yes correct! :)
anonymous
  • anonymous
after that I'm lost lol
zepdrix
  • zepdrix
Ok so now we just need to get in into the form y=mx+b. So we need to multiply out the brackets, then we gotta isolate the y term.
zepdrix
  • zepdrix
\[\large\bf y-\color{#DD4747 }{(13e^{27}-18)}\quad=\quad 234e^{27}x-6x -702e^{27}+18\]I think it expands like that, yes? Give it a try :)
anonymous
  • anonymous
yup, but i seem to be doing that wrong unfortunately.
anonymous
  • anonymous
wait don't we just multiply out the -6 and -6*-3 only?
anonymous
  • anonymous
and leave the
zepdrix
  • zepdrix
Yes, true. We probably want don't want the x's expanded like that,\[\large\bf y-\color{#DD4747 }{(13e^{27}-18)}\quad=\quad (234e^{27}-6)x -702e^{27}+18\]
zepdrix
  • zepdrix
\[\Large 234e^{27}\cdot-3\]
anonymous
  • anonymous
why don't we multiply 234e^27 with x?
anonymous
  • anonymous
and then -3
zepdrix
  • zepdrix
\[\large\bf (234e^{27}-6)(x-3)\quad=\\ \large\bf\quad (234e^{27}-6)x-(234e^{27}-6)3\]And we only want to multiply out the part with the 3.
anonymous
  • anonymous
im so confused. i do't understand why we did this problem differently than all the others when it comes to this part.
anonymous
  • anonymous
so for (234e^27−6)(x−3) i thought we do foil
zepdrix
  • zepdrix
Yes, foiling should give you this,\[\large\bf 234e^{27}x-6x -702e^{27}+18\]
zepdrix
  • zepdrix
Are you not getting that when you foil..?
anonymous
  • anonymous
yes i have that! :)
zepdrix
  • zepdrix
We don't want multiple x terms, so we'll factor an x out of each of the first two terms.\[\Large\bf =\quad \large\bf (234e^{27}-6)x -702e^{27}+18\]
anonymous
  • anonymous
now what? :(
anonymous
  • anonymous
where does my foiling go?
anonymous
  • anonymous
great so we factor?
zepdrix
  • zepdrix
We had this,\[\Large\bf y-\color{#DD4747 }{(13e^{27}-18)}\quad=\quad \color{royalblue}{(234e^{27}-6)}(x-\color{#DD4747 }{3})\]It foiled to give us this,\[\large\bf y-(13e^{27}-18)\quad=\quad 234e^{27}x-6x -702e^{27}+18\]We factored out an x to give us this,\[\large\bf y-(13e^{27}-18)\quad=\quad (234e^{27}-6)x -702e^{27}+18\]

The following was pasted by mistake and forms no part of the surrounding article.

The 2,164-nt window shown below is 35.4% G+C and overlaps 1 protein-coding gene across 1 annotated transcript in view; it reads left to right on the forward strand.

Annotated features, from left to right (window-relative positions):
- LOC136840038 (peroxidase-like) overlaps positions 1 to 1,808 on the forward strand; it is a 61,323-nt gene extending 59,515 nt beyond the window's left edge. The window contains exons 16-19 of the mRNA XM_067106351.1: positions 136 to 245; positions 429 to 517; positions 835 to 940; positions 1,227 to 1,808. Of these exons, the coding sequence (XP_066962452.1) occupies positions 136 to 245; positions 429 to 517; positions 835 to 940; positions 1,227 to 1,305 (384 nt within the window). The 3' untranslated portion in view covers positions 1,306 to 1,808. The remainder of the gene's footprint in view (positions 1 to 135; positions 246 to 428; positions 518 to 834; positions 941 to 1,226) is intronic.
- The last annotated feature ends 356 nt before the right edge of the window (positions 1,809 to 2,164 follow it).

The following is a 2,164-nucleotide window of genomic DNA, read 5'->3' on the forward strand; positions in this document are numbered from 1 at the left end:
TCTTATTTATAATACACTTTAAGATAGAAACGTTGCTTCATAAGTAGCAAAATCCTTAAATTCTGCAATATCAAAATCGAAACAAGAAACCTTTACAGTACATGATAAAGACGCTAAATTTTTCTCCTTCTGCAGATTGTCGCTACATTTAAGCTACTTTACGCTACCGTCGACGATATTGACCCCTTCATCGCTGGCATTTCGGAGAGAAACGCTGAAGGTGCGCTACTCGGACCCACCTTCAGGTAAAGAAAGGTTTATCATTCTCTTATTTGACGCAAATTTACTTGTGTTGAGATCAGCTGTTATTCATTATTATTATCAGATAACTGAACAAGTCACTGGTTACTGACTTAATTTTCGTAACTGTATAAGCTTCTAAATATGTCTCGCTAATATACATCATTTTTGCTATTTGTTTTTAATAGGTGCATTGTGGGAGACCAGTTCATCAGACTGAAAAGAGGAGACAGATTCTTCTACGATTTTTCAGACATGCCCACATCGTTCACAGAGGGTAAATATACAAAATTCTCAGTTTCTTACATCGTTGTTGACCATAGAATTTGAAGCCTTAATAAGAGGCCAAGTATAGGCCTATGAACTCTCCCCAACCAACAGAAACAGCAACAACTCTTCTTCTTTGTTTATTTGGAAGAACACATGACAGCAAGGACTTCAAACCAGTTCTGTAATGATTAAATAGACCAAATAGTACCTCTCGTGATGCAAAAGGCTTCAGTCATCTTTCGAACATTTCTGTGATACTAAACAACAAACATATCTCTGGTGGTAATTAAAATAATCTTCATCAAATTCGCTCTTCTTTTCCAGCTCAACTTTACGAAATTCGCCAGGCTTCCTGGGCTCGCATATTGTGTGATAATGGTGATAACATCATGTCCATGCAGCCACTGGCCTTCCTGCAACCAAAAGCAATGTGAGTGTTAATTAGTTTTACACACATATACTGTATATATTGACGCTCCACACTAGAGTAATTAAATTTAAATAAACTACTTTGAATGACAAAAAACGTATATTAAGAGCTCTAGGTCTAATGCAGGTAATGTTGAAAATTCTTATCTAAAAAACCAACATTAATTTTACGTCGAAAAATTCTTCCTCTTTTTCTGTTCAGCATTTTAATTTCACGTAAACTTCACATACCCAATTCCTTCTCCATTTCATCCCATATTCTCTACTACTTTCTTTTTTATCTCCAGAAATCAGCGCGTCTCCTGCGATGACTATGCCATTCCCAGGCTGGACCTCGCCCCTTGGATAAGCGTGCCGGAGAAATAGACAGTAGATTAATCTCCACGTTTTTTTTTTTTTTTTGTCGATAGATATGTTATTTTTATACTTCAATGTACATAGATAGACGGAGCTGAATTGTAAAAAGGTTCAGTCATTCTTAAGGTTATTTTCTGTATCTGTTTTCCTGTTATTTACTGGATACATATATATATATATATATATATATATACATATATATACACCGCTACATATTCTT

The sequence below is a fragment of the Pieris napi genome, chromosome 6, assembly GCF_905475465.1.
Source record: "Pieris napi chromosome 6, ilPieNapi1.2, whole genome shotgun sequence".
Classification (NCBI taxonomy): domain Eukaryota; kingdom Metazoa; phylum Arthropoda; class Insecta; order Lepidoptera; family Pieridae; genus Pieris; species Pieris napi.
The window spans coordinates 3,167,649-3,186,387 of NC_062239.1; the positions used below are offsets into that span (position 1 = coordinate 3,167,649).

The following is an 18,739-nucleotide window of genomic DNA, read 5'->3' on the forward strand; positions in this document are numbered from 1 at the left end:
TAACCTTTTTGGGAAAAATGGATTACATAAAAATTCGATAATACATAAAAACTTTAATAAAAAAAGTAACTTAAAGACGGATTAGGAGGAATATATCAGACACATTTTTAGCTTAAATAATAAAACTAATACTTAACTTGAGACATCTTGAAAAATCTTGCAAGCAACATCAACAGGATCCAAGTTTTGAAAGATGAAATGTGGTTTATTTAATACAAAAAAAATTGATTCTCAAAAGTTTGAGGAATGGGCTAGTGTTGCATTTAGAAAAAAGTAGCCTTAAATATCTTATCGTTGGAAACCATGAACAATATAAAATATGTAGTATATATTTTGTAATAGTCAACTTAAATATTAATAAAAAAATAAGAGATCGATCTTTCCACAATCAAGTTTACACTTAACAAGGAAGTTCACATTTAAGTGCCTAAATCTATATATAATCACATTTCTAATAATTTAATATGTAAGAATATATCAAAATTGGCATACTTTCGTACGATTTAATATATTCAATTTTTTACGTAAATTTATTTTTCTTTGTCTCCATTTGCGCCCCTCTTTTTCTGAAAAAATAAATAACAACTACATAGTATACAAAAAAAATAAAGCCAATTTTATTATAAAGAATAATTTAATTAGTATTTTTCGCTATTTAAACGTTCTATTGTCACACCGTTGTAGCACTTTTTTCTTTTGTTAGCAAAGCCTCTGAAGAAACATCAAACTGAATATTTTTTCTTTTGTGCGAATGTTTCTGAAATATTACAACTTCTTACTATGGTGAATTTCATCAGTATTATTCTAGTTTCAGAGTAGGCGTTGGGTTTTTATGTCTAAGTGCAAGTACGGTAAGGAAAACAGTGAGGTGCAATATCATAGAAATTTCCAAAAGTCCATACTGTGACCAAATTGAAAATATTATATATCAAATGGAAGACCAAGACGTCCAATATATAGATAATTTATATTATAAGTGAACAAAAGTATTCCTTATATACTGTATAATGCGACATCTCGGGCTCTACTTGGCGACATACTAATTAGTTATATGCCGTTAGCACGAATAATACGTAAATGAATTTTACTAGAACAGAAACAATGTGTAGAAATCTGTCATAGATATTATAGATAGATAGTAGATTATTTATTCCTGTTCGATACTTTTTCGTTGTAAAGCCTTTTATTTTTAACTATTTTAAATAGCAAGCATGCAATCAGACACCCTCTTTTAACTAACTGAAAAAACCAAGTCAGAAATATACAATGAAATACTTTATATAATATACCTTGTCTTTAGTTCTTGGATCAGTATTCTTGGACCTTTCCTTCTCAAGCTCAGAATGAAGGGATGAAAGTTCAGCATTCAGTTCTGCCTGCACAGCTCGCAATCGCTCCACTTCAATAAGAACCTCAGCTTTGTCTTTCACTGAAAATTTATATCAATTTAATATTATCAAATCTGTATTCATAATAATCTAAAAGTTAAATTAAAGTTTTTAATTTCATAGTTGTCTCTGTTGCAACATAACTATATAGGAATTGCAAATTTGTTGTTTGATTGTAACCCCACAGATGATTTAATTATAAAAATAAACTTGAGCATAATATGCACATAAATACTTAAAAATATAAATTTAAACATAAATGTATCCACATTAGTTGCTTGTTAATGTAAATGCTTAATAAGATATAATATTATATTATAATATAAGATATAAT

zepdrix
  • zepdrix
We finish by solving for y.
anonymous
  • anonymous
right
anonymous
  • anonymous
x(-468+12)
zepdrix
  • zepdrix
\[\large\bf y=\\\large\bf (234e^{27}-6)x -702e^{27}+18+13e^{27}-18\]
zepdrix
  • zepdrix
what..? :(
zepdrix
  • zepdrix
the -6 and the 18 are not like terms, we can't combine those.
zepdrix
  • zepdrix
I don't know why you insisted on using point-slope form for this one. It seems way more complicated :c
anonymous
  • anonymous
but it's the only way for me… i have to stick to this or else i'll be completely lost in the exam
zepdrix
  • zepdrix
This one only ended up being complicated because our slope was `2 terms`. So it ended up being a ton of multiplication.
anonymous
  • anonymous
damn im so confused.
anonymous
  • anonymous
=[
anonymous
  • anonymous
what would be he answer btw?
zepdrix
  • zepdrix
\[\large\bf y-(13e^{27}-18)\quad=\quad (234e^{27}-6)x -702e^{27}+18\]From here: you add (13e^{27}-18) to each side,\[\large\bf y=\\ \large\bf(234e^{27}-6)x -702e^{27}+18\color{orangered}{+(13e^{27}-18)}\]Does that step make sense? +_+ That's how we isolate the y term.
zepdrix
  • zepdrix
From there we can drop the brackets since nothing in being applied to them, \[\large\bf y=\\ \large\bf(234e^{27}-6)x -702e^{27}+18+13e^{27}-18\]It looks like the 18's will cancel out,\[\large\bf y=\\ \large\bf(234e^{27}-6)x -702e^{27}+\cancel{18}+13e^{27}-\cancel{18}\]
zepdrix
  • zepdrix
And the exponential terms ( not the one attached to the x ) are like terms, so we'll combine them,\[\large\bf y=\\ \large\bf(234e^{27}-6)x \color{orangered}{-702e^{27}+13e^{27}}\] \[\large\bf y=(234e^{27}-6)x \color{orangered}{-689e^{27}}\]And I think that's our final answer, assuming I didn't make any boo boos along the way.
anonymous
  • anonymous
wait which is the mx and b?
anonymous
  • anonymous
oh it is correct….
zepdrix
  • zepdrix
\[\large\bf y=\color{royalblue}{(234e^{27}-6)}x \color{orangered}{-689e^{27}}\]\[\large\bf y=\color{royalblue}{m}x +\color{orangered}{b}\]